I really needed to finish drinking my water. I was way too drunk.

“From what the clerk said, this guy got shot—repeatedly—and still did incredible, unbelievable, shit. I mean, I saw him after, and thought his shirt was polka-dotted—but it was really splattered with tons of his blood!”

“Oh, god. Did he like die in front of you?”

“No! He got on his goddamned bike . . . and . . .” I suddenly remembered something—somethings. I found a pad and pen and tried to write, but couldn’t. “Here,” I said to Paula, “write this down—he jumped on his bike, a Harley, with California plates, and took off!”

“Okay, and this is important why?” she said, writing.

“From what the clerk said, he should be dead, but he wasn’t, and he nearly killed someone, and then disappeared and we don’t have a lot to go on!” I got up, again excited by this, and grabbed another beer from the fridge. “Y’know, Sheryl—she’s a real bad ass, did I mention that? I think she’s gonna be a French Perry Mason some day.”

“Uh, yeah.” She took the beer out of my hand before I could even open it.

“She talked about Superdude a lot. And then we—Chris, George and I . . .” I remembered how this vigilante made me feel, and I slowly slid to the ground.

“No, no, Rhenné,” Paula said, stopping me as I tried to lie on the kitchen floor. Grunting and cussing at me, she hauled me to my bedroom. “Your bed is a lot more comfortable. C’mon now. Walk with me here.”

I could never say no to my baby sis. Neither could most guys, what with her being so attractive with long, blonde hair and green eyes. Plus, she sometimes did this flippy thing with her hair that I could never quite get down right. People thought we looked a lot alike. But she was younger and . . . bouncier. “You thought I was . . . always . . . moving . . . running so fast. Always running. When we were younger. Plus, you couldn’t say my name.”

“Yes? So what happened, Runner-who-will-regret-the-last-sixbeers- tomorrow?”

Yeah. Like I was gonna tell her ‘bout how this vigilante looked at me and made me pudding. Like I’d admit I didn’t want to sleep ‘cause I knew I’d just dream about him and pasts we never shared. Fruit Loops, cuckoo for Cocoa Puffs.

Then I realized she was just wanting specifics, things I could point my finger at and say, “There, this is why I’m drinking myself silly tonight.”

So I said, “We watched the surveillance tapes. And we saw the bad guy entering and trying to rob the joint and all. And we even saw him flying through the air like that nun, on that TV show—d’ya remember that?”

“Yeah, yeah, I got the memos and the speeches and all the rest of it, Runner. Got it all already. Except one answer.”

“And, uh, yeah. Right. Which one’s that?” I was on my back in a dark room and it was nice and peaceful. Restful. Oh, my. Closing my eyes felt quite nice. And stopped the room from spinning.

“Why the fuck did ya get home and drink yourself under the table?”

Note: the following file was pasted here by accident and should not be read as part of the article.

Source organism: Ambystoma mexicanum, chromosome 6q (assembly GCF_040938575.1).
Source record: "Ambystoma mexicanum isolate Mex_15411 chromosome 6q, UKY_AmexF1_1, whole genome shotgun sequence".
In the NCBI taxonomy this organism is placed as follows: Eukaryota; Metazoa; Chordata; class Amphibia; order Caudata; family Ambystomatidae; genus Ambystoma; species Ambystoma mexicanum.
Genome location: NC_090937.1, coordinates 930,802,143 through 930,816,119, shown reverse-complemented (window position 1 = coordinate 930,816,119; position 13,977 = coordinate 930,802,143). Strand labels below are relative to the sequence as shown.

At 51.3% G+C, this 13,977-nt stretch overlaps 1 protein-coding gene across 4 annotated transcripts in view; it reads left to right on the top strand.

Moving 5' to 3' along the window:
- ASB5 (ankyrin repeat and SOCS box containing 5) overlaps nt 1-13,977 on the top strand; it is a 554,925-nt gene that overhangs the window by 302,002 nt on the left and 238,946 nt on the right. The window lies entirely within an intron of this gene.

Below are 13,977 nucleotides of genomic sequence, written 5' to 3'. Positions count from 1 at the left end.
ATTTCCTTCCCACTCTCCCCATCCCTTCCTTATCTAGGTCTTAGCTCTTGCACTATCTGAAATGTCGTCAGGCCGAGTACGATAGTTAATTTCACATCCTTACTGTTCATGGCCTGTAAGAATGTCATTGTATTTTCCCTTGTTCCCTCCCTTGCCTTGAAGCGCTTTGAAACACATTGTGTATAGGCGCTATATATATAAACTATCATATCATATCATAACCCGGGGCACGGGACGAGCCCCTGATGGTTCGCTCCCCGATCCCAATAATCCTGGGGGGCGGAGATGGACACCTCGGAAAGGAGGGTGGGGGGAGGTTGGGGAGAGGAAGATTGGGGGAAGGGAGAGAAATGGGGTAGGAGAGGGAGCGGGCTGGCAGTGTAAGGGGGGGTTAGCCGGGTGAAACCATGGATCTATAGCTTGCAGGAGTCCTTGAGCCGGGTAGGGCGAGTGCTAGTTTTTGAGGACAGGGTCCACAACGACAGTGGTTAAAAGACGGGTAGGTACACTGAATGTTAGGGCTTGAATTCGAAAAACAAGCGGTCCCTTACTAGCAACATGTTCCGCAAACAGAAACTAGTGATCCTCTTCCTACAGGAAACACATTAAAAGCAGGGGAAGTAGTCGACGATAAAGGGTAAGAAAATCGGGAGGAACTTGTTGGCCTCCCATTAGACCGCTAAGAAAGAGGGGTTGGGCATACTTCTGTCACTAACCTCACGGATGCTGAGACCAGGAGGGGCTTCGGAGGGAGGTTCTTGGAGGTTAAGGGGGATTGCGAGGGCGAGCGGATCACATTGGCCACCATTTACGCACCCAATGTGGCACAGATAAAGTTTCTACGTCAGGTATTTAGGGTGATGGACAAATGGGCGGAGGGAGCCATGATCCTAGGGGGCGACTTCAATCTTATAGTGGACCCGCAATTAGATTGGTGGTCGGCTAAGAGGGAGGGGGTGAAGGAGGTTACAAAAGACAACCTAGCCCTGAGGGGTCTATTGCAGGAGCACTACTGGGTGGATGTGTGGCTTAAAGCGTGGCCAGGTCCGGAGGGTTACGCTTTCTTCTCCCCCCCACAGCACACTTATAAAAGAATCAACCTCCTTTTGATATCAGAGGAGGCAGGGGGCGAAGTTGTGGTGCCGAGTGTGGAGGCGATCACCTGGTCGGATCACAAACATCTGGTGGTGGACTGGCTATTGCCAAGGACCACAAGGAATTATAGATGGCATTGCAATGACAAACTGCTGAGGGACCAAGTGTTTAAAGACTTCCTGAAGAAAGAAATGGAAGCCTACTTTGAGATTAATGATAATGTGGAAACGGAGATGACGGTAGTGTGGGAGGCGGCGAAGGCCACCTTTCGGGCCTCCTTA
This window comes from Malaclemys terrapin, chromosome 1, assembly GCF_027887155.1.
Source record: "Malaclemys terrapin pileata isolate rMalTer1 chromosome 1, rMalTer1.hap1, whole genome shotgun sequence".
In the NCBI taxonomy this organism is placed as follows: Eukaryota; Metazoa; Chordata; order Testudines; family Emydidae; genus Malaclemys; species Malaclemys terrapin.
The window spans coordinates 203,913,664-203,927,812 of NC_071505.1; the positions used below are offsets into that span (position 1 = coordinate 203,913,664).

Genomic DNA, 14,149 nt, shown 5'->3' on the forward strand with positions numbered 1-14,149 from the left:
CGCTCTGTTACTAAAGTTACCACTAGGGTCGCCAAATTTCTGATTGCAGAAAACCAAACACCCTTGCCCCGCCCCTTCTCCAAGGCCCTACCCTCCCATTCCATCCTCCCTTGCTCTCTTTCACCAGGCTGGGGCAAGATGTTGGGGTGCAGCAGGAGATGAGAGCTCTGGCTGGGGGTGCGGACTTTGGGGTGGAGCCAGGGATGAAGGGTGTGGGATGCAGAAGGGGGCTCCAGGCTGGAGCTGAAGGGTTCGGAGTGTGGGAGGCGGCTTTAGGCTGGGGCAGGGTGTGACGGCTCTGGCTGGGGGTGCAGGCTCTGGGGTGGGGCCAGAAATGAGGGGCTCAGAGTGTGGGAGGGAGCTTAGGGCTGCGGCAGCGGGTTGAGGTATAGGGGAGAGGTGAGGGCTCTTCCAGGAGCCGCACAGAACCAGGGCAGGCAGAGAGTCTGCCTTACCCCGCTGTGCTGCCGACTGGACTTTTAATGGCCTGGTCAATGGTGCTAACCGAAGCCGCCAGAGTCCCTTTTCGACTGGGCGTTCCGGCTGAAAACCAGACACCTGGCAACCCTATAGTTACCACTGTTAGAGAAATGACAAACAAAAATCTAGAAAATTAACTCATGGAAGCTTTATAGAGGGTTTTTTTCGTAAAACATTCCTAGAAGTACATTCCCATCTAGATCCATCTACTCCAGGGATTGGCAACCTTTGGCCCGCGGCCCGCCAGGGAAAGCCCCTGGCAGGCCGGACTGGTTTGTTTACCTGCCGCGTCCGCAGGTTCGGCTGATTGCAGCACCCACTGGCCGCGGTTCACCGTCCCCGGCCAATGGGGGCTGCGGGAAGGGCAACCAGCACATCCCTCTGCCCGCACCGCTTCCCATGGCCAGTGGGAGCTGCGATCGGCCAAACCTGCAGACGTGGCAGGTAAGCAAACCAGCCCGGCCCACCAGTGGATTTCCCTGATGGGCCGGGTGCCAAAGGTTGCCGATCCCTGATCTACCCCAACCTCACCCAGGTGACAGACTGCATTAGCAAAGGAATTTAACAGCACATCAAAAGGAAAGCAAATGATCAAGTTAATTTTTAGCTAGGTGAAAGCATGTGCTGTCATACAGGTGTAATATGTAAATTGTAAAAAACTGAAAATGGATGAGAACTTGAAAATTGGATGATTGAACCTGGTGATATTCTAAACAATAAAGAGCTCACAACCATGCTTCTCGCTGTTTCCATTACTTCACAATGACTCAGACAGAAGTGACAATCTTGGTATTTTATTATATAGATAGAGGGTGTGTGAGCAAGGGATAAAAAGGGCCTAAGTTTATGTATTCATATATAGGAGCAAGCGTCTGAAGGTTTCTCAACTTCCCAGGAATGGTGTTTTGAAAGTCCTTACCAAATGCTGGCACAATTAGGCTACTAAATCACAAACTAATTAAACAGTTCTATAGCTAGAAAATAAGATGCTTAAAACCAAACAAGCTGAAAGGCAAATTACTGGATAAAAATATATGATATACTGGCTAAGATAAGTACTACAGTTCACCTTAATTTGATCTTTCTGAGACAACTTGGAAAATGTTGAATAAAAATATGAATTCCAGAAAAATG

“Because nothing made sense,” I said, rolling over and burying my head under a pillow. “Plus, well, I couldn’t reach Chuck.”

“Oh. Okay. Fine. And, by the way, my darling, loving sister—I’m fine staying here as long as I’d like, right?”

“Huh?” I sat upright.

“You got here all scared shitless. Nothing’s ever scared you before. So what happened? Give me the truth and I’ll move out quicker.”

“Paula, I already told you that you can stay here as long as you . . . want. Need. You’re my sister.”

“So tell me what happened tonight already. Why you needed to come here and drink yourself stupid.”

“We watched the surveillance tapes, to get more on this mysterious vigilante.”

“And . . . ?”

“Nothing.” I said. “I saw this guy, face-to-face, and then, we looked at the tapes and he wasn’t there. You’ve heard it all, honest. Just let me sleep already.”

“Hold on, what do you mean he wasn’t there?”

“We looked at the surveillance tapes from the store. Repeatedly. Several times. And . . . He. Wasn’t. There. I saw him—California plates on his Harley-Davidson bike. It was big and black, just like everything he wore. Well, actually, since he wasn’t too big, everything he wore was small and black. But the bike was big and black.” How could I tell her—or anybody—that I saw him and he got inside me, somehow, or maybe he was already there, and it’s like he took something out of me when he drove away?

“So what did you see on the tapes?”

“Our perp just flew across the joint, got smashed, smushed, smunched and tossed away like bad white trash all on his own. Nobody done him wrong. In the least. Where vigilante Superdude ought to have been—nothing.”


II: Daron

. . . meanwhile . . .

Can I help you?”

“I have a reservation. For a week. Silvers, Daron Silvers.” I handed the clerk my driver’s license and credit card. It was handy to have appropriate identification for several different countries in unlife. Any vamp who planned and thought ahead had that aspect covered.

“Yeah, I can guess which group you’re with,” the clerk said, his disgust clearly showing through. His little white-trash ass must not have cared too much for the large group of lesbians staying there this Halloween. I really wished we could stay someplace a little classier some time.

“I hate traveling these days. I just can’t wait to get back home. To my castle,” I said, filling out the paperwork lightning fast.

“Yeah. Whatever. Room two-ten,” the clerk said, handing me my keys. Evelyn kept stressing that we stayed in these cesspools because we were trying for anonymity. Mostly.

“It’s in England,” I said, letting my English accent flow freely. I reached across the counter and thwapped his shoulder so hard he flew backward. He’d annoyed me with his homophobia and I wanted to make sure he wouldn’t even think of messing with us further. “Cheerio, mate.”